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News 15 Jun 17

Serbian Right-Wingers Unveil Populist Platform

Three right-wing groups announced a new populist political platform focusing on “Serbian cultural identity”, but their ability to attract voters to their cause remains uncertain.

Filip Rudic
The right-wing organisations present the platform in Belgrade. Photo: Medija centar

Three Serbian right-wing organisations presented a joint conservative populist platform, claiming to represent a ‘third way’ between the current government and the opposition, although their appeal to voters remains unclear.

Former Serbian presidential candidate and leader of the National Freedom Movement, Miroslav Parovic, said that the platform should unite those who support “conservative, traditional values”, regardless of whether they side with the current government or not.

“That does not matter. We support Serbia and think that key issues must be a matter of consensus, and not subject to everyday politics,” Parovic said.

Parovic is known for his right-wing statements and connections to the French far-right Front National and the anti-immigrant movement Alternative for Germany.

“We wish to offer Serbia a third path. On one side you have [Serbian President Aleksandar] Vucic, and on the other you have people whose only policy is to hate Vucic,” said another one of the platform’s initiators, Dragan Jovanovic.

Jovanovic is a sitting MP who was elected on the list of Serbia’s ruling coalition, led by Vucic’s Progressive Party, and is currently in the process of registering his own political party, Better Serbia.

The platform is also supported by the People’s Network, led by a former member of the right-wing opposition party Dveri, Vladan Glisic, who claims his organisation is “staunchly in opposition”.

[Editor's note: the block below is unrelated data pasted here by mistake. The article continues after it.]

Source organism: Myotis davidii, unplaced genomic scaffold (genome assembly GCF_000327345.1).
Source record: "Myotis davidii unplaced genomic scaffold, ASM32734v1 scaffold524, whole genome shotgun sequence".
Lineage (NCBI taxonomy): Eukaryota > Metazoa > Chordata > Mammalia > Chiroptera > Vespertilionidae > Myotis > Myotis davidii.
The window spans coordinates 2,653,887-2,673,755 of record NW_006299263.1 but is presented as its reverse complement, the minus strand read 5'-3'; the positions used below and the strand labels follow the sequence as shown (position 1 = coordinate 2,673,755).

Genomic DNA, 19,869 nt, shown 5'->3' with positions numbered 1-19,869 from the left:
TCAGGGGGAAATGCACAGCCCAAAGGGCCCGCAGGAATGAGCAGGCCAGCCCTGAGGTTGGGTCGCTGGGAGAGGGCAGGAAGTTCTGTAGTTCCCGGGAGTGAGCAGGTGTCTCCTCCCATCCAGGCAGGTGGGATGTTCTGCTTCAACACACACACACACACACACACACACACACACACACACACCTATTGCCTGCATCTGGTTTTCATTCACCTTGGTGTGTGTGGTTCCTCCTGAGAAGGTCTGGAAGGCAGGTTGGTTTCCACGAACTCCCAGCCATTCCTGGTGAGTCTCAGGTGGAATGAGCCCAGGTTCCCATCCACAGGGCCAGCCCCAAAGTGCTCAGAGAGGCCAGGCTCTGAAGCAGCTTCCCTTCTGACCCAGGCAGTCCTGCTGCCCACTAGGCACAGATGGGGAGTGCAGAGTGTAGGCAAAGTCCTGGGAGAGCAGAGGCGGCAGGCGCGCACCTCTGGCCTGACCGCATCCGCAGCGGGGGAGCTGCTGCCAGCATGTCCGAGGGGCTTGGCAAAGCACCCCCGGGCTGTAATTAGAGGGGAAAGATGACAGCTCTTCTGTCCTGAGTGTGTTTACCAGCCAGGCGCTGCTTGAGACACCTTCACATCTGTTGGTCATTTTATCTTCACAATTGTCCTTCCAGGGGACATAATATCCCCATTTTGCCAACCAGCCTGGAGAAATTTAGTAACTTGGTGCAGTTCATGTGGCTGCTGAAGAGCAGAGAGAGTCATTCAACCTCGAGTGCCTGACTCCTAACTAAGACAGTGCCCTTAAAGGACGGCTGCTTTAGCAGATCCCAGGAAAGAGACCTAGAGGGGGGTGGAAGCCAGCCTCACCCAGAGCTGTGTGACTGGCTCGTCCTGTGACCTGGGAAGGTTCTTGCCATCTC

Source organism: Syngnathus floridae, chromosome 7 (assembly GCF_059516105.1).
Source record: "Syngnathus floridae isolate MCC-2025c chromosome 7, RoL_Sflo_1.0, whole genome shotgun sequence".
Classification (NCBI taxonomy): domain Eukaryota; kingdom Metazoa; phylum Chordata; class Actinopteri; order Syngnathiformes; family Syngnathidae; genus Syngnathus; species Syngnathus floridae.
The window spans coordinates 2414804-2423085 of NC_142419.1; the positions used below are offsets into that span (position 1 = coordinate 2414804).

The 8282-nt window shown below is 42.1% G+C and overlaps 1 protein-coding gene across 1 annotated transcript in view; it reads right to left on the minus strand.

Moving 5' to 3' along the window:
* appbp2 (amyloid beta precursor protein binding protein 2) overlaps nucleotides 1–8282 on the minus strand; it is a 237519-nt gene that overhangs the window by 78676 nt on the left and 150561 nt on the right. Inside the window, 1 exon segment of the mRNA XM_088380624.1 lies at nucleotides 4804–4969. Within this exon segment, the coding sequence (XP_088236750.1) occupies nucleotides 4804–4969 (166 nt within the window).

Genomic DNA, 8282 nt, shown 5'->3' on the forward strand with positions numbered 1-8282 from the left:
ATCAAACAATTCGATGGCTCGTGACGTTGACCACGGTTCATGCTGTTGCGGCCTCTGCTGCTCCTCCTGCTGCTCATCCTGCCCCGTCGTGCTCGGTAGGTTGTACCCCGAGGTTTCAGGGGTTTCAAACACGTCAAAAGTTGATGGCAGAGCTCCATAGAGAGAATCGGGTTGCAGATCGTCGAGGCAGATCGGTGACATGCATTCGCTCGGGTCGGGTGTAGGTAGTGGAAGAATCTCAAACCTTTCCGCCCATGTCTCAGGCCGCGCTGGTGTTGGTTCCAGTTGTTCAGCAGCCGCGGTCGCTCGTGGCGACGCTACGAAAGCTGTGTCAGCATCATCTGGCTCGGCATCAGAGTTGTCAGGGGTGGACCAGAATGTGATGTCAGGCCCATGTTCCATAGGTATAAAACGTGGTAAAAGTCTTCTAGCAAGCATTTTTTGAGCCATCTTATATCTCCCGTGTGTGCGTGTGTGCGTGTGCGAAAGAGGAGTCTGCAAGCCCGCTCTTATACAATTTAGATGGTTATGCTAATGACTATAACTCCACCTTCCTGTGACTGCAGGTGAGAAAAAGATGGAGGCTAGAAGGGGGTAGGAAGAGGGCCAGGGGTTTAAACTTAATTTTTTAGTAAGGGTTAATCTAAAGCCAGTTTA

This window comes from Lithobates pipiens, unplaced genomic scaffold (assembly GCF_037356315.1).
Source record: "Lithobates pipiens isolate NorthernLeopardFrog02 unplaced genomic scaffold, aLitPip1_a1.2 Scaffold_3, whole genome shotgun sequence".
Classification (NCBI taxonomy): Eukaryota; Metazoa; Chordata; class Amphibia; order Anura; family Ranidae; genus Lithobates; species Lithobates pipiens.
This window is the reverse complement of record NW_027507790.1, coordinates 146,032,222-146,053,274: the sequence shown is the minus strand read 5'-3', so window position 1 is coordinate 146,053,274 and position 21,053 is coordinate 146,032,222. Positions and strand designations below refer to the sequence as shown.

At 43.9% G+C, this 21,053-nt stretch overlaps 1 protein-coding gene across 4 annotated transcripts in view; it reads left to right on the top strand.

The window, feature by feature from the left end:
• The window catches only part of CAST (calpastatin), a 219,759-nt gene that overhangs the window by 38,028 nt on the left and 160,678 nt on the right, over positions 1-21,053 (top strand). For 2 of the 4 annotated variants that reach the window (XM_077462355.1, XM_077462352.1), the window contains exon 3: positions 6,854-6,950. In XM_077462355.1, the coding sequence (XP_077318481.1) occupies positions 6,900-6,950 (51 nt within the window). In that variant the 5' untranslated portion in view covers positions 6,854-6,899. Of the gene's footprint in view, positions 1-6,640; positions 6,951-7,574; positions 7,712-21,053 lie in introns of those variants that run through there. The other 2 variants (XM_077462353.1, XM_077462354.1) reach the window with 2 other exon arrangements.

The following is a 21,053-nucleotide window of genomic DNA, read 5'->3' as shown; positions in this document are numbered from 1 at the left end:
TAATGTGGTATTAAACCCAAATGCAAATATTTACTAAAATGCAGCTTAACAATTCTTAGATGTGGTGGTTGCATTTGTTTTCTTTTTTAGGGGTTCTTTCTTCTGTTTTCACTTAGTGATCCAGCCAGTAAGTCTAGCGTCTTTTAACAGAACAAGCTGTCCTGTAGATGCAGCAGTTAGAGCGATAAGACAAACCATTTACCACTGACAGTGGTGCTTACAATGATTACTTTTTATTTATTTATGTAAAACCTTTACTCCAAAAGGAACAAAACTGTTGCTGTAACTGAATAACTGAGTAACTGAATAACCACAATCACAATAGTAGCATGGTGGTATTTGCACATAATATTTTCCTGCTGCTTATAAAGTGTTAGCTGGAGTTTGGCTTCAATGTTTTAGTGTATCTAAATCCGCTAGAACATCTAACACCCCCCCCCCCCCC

At the press conference, Glisic laid out their platform, which includes the idea of a Serbian “cultural space” that he claimed includes Serbs living in Serbia, Montenegro, Republika Srpska (the Serb-dominated entity of Bosnia and Herzegovina), and “many other Balkan countries”.

“We insist that this cultural identity space is regarded as a whole and that the policy of cultural identity is the main policy in Serbia,” Glisic said.

Other points of the platform include raising Serbia’s negative birth rate, neutrality in foreign policy and a return to “sovereign” decision-making in Serbia’s internal policy.

Boban Stojanovic from the Faculty of Political Sciences told BIRN that it is possible for the new platform to draw voters from other conservative opposition parties, such as the Democratic Party of Serbia, Dveri, and the Serbian Radical Party.

However, Stojanovic does not think that the new platform represents a “Trojan horse” on behalf of the ruling Progressives to take support from other right-wing parties.

“I don’t think they can act as a kind of ‘Trojan horse’ because I think they cannot draw voters away from Vucic’s key adversaries, such as the Democratic Party, the Enough is Enough Movement, and [former Ombudsman] Sasa Jankovic,” Stojanovic said.

He added that Glisic, as well as Parovic, are well-known politicians who have been trying to establish a patriotic-conservative political party or movement for years, but without success.

“Therefore I don’t believe that the movement has a serious chance of becoming relevant in the near future,” Stojanovic predicted.

He suggested that if the liberal opposition was to unite against the ruling majority, its platform might become some form of third option.

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